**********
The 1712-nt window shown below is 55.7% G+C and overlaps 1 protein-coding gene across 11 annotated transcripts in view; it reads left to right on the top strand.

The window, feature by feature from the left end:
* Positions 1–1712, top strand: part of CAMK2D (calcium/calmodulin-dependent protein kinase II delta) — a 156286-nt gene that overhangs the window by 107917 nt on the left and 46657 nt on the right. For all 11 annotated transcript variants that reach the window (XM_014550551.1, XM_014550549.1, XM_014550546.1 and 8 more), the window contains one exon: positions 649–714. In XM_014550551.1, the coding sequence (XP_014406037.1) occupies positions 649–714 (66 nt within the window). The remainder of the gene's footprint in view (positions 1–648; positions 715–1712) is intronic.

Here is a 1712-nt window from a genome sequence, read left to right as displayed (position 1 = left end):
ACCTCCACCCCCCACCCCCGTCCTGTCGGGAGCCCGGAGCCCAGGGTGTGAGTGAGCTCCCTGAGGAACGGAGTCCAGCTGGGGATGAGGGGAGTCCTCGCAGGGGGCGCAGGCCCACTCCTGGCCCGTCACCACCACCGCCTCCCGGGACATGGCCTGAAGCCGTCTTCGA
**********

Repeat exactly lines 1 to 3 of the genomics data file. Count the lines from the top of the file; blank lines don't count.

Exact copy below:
The 1712-nt window shown below is 55.7% G+C and overlaps 1 protein-coding gene across 11 annotated transcripts in view; it reads left to right on the top strand.

The window, feature by feature from the left end:
* Positions 1–1712, top strand: part of CAMK2D (calcium/calmodulin-dependent protein kinase II delta) — a 156286-nt gene that overhangs the window by 107917 nt on the left and 46657 nt on the right. For all 11 annotated transcript variants that reach the window (XM_014550551.1, XM_014550549.1, XM_014550546.1 and 8 more), the window contains one exon: positions 649–714. In XM_014550551.1, the coding sequence (XP_014406037.1) occupies positions 649–714 (66 nt within the window). The remainder of the gene's footprint in view (positions 1–648; positions 715–1712) is intronic.